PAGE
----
Though the roaring 20s were over, the era impacted American history like few others did.  Today, we look back on the time and remember it for the events that made it known as the Roaring 20s, a decade that was decadent to say the least.

I hope you enjoyed the story, but also, I hope you join the McLeod County Historical Society in ringing in the dawn of a new “Roaring 20s”.  On Thursday, December 12 at the Crow River Golf Club, the MCHS will be holding its first ever Roaring 20s Gala.  There will be drinks, fine dining (sirloin steak or almond encrusted chicken breast), games of chance, live jazz music, silent and live auction, and the comedic stylings of Dan Bublitz Jr.  Call the Historical Society (320)587-2109, or e-mail to register you and a guest for this special evening.  Reservations are $50 per person and must be made prior to the event.  RSVP by Friday, December 5th.  This event is a fundraiser for the MCHS and is being sponsored by New Era Financial of Hutchinson, MN.

Then and Now Photo Series

July 17th, 2019, The Hutchinson Center for the Arts and McLeod County Historical Society will be hosting a photo exhibit at the Center for the Arts building in Hutchinson.  The photos are a side by side comparison, old and new, of street scenes from each of McLeod County’s nine communities.  To accompany the photos are booklets that tell the history of the communities. The reception begins at 5pm and runs until 7pm.

A Real Frontiersman

With bullets cutting through the air, and whizzing over his head, Albert H. DeLong ran for his life.  The Indians were attacking, firing bullets that ripped at the ground in front of his path, bullets that sent dirt and rocks flying through the air, yet he and the rest of the scouts of the Ninth Minnesota proceeded up Kelley’s Bluff, intending to take what high ground was available to fend off the attack and make way for the rest of the Ninth.  As he reached cover on the bluff, and gazed down into the tree line, he heard the bloodcurdling war whoops of the attackers charging out of the woods.  Greatly outnumbered, he and the rest of the scouts could only watch in terror as they prepared themselves for what might have been their last day on earth.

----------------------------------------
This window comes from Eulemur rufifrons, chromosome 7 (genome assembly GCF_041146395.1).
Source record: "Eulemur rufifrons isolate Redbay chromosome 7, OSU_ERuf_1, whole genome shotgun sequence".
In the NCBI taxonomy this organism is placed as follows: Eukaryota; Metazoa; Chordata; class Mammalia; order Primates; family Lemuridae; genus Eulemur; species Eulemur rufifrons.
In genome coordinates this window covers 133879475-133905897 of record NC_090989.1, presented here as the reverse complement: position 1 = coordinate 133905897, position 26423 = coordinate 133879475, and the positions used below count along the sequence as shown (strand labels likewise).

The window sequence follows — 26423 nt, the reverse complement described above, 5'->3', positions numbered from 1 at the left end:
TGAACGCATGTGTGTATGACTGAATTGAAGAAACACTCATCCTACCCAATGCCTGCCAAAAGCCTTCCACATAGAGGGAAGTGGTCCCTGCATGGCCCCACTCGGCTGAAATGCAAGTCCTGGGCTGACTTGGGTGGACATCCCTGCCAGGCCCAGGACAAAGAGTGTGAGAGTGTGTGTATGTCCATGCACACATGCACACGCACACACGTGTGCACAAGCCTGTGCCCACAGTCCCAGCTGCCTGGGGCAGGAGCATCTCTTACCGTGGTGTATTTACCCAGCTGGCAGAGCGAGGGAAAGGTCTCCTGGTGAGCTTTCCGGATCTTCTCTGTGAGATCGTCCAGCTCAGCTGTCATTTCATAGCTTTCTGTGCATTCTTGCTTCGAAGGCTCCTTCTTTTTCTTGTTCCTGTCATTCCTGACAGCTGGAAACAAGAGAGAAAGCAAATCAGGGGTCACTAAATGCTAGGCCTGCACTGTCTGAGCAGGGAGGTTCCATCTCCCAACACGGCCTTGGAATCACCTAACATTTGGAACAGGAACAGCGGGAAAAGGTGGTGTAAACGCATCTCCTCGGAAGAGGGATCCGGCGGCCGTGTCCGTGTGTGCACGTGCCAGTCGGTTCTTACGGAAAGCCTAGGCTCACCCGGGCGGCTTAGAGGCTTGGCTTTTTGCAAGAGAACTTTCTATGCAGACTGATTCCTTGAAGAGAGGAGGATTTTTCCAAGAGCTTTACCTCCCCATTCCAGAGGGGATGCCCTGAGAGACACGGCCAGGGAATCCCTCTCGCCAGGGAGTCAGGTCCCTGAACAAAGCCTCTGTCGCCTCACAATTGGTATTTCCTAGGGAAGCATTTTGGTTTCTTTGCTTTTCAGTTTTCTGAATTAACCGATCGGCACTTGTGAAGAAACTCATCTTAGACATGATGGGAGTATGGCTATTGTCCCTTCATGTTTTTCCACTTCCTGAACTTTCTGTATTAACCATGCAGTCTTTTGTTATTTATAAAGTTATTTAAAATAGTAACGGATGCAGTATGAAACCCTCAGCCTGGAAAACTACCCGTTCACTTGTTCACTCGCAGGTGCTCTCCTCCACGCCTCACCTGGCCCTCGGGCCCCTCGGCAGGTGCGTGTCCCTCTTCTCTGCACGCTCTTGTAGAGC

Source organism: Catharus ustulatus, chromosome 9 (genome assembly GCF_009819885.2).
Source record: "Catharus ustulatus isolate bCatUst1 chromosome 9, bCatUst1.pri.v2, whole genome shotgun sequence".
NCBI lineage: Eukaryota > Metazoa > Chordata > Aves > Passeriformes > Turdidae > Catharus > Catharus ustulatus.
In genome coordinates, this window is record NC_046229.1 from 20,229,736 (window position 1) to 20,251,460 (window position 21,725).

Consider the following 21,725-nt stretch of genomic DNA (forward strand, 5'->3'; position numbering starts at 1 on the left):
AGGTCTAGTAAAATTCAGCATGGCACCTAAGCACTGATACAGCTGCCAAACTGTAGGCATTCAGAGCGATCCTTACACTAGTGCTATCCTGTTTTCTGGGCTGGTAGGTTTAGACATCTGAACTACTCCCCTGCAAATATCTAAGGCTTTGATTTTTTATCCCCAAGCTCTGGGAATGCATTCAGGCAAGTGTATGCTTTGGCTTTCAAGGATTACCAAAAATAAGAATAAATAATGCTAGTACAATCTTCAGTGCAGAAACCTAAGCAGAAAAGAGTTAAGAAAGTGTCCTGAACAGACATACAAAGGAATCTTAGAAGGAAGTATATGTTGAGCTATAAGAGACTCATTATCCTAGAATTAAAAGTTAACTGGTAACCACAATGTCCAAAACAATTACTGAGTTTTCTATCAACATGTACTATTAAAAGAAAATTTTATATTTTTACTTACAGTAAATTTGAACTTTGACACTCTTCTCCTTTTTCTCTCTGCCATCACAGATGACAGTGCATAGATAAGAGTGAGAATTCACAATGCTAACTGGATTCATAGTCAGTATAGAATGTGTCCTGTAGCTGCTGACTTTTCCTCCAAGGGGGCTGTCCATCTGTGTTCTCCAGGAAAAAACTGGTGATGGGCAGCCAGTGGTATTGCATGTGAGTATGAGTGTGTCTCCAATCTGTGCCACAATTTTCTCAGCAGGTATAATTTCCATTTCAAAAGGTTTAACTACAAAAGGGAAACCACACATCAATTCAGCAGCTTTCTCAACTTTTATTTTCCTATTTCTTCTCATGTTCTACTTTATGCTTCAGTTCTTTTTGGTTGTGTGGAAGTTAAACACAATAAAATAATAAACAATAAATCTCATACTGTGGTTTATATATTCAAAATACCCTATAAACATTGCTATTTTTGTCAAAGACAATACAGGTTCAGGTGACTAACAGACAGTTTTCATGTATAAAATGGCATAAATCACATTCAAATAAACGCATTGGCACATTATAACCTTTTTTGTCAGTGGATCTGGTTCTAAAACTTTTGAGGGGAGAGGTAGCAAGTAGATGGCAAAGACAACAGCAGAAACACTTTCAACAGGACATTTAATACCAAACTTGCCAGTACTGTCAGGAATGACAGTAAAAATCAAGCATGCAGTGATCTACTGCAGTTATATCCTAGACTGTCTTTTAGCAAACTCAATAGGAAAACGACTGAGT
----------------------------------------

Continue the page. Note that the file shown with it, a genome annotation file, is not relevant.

Albert H. Delong was born on April 12, 1842, in St. Lawrence County, NY.  At the age of seven years, he and his parents became part of the westward expansion.  It was 1849, the year of the westward 49er.  While a great number of people were heading to California, however, the Delong family set their sights on Wisconsin in the North Country.  For ten years they stayed put; then in 1859, they again headed west, this time heading for Minnesota.

There could be no better place for a young man of seventeen to live.  Minnesota abounded with northern wilderness.  The hardwood groves, vast prairies, wild game, and a Native American presence made the young state a mecca for boyish adventurers, and Delong quickly took advantage.  In the communities of Green Leaf, Cedar Lake, and Hutchinson, the young man gained a reputation as a hunter and trapper, and befriended a well-known Mdewakanton Chief named Little Crow.  In addition to all this, he paid for a claim in Ellsworth Township and leased a flour mill at the outlet of Cedar Lake.

Albert DeLong was twenty years of age in 1862, and like many in Minnesota, was skeptical at first news of trouble with the Dakota Indians in 1862.  In fact, he ignored a warning given to him by a friend known as Charley Minnetonka.  He later remarked how Minnetonka had always worn civilian clothing, but on the day of his warning, was wearing a bright red robe and acted strangely when he warned Albert of a “Big fight coming”.  He finally realized the truth behind Minnetonka’s warning on August 18, when he learned that five settlers were killed in Acton by four Dakota men from the Rice Creek band.

Because of his knowledge of the countryside and of Little Crow, DeLong was made a scout for the Ninth Minnesota, a Union regiment of local volunteers and new recruits created to defend the region from warring bands of Dakota.  The regiment reported to Glencoe on August 31 and was given orders to march to patrol Forest City, Acton, and Hutchinson.  September found them camped in the front yard of an abandoned farm near Kelley’s Bluff.

It wasn’t long before the camp realized they were in the midst of a large force of Dakota under the leadership of Little Crow.  It was decided that the encampment should break camp under cover of darkness and retreat from the area before they were ambushed.  They were late, however, and it was dawn before the Ninth was ready to push out of the area.

DeLong and some other men were scouting ahead of the Ninth.  They followed a trail that left the woods and went onto the prairie.  While heading up Kelley’s Bluff, DeLong and the other scouts spotted rifles glistening in the sun below, meaning Little Crow and his men were waiting to ambush them.  In mere moments, a yell came from the wood line and the Indians charged, waving blankets and firing muskets at the scouts ahead of the main force.  While DeLong and the scouts ran for cover, twenty men from the Ninth charged Little Crow’s force to allow the rest time to climb the bluff.  Once the entire force was in position, it was debated whether to entrench themselves on Kelley’s Bluff, or try and retreat toward the stockade in Hutchinson.  Before the decision to retreat was made, DeLong had stolen away from the battle, snuck through Dakota lines, and was heading toward Hutchinson for reinforcements.